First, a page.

Meteor shower show this weekend

persoids

An outburst of Perseid meteors lights up the sky in August 2009 in this time-lapse image. Stargazers expect a similar outburst during the Perseid meteor shower visible overnight Aug. 11 and 12. (photo courtesy NASA/Jet Propulsion Lab)

HOLT, Fla., Aug. 10, 2017–Mother Nature’s celestial light show will be at its peak Friday night to Saturday morning.

The Perseid meteor shower, which occurs every year, has been underway since July 17, but it hits its peak this weekend.

The best time to look for meteors will be at 4 a.m. the morning of Aug. 12. NASA predicts a rate of 100 meteors per hour to be visible, as well as a possible outburst.

“Forecasters are predicting a Perseid outburst this year with double normal rates on the night of Aug. 11-12,” said Bill Cooke with NASA’s Meteoroid Environments Office in Huntsville, Alabama. “Under perfect conditions, rates could soar to 200 meteors per hour.”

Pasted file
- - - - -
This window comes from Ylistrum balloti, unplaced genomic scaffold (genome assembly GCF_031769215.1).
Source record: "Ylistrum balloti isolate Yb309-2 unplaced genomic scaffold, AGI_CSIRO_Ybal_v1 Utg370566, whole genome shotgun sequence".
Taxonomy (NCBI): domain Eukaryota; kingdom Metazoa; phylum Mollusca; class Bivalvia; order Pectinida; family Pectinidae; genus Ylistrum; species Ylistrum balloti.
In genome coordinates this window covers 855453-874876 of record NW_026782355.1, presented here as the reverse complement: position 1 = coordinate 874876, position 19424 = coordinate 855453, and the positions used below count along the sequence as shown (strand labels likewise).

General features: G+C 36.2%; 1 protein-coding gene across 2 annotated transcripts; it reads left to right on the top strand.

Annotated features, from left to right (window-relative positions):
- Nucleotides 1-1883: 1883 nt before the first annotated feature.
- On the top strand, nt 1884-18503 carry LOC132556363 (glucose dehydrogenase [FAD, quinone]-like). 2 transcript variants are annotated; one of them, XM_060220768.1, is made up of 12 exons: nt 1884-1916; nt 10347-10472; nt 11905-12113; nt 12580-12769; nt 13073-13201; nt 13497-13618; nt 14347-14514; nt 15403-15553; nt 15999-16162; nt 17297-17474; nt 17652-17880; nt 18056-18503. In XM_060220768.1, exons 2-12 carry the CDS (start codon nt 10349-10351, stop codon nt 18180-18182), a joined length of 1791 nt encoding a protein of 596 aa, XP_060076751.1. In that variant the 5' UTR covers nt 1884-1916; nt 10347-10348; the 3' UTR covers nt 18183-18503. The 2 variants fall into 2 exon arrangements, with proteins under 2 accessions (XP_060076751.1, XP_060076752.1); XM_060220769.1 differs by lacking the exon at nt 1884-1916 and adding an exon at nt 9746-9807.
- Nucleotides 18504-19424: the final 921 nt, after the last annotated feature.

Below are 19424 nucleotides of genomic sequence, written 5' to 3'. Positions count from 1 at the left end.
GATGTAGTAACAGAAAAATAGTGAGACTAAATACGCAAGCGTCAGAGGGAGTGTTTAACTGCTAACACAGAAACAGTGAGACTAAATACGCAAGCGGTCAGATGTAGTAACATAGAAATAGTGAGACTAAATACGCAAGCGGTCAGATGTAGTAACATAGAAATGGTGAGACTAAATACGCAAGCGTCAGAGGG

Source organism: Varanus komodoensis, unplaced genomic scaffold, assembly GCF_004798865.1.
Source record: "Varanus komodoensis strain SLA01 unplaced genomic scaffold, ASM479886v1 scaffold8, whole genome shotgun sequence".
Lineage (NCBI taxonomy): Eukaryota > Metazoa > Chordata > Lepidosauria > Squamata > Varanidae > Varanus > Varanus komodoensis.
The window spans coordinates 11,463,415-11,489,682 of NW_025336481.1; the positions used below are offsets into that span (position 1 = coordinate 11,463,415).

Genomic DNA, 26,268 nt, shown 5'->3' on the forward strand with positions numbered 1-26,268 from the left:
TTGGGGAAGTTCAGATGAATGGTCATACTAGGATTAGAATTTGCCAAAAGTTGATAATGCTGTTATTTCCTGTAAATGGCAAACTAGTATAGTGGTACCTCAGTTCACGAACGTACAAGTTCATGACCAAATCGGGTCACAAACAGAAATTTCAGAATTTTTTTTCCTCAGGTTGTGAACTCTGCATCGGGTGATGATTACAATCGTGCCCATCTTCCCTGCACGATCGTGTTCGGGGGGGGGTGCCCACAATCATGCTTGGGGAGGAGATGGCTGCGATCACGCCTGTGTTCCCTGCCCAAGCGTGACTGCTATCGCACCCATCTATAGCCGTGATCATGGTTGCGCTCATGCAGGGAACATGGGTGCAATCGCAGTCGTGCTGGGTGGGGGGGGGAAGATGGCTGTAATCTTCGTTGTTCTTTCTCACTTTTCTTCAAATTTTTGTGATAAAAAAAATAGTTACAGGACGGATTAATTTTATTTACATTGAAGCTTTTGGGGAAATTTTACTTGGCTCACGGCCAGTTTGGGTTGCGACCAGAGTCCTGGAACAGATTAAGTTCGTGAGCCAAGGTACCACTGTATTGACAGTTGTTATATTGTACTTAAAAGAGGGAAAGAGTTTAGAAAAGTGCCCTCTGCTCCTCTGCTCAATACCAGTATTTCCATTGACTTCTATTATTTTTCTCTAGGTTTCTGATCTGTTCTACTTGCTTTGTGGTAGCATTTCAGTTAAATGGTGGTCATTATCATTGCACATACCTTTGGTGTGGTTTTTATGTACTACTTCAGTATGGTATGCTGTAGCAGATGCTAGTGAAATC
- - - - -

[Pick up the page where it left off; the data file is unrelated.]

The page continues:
An outburst is a meteor shower with more meteors than usual. The last Perseid outburst occurred in 2009.

Moonlight

Unfortunately, the timing of this year’s meteor shower coincides with the waning full moon which will be three-quarters full and 80 percent illuminated.

However, meteors will still be visible. Increased activity may also be seen Aug. 12 and 13.

The shower happens when Earth passes through the dust and debris trail left by comet Swift-Tuttle as it orbits around the sun. Debris disintegrates in flashes of light when it hits Earth’s atmosphere, creating a what’s known as a shooting star.

This meteor shower is called Perseids because the shooting stars seem to fly out of the constellation Perseus.

 

How to watch the show

The best time to see the Perseids is between midnight and dawn on the morning of Aug. 12, with its peak at 4 a.m.

The constellation Perseus will be in the northeastern sky.

Grab a blanket, lawn chair or stretch out in that favorite hammock, lean back and enjoy the show. It takes about 45 minutes for eyes to adjust to the darkness, so plan plenty of viewing time.

Staff report and NASA news release

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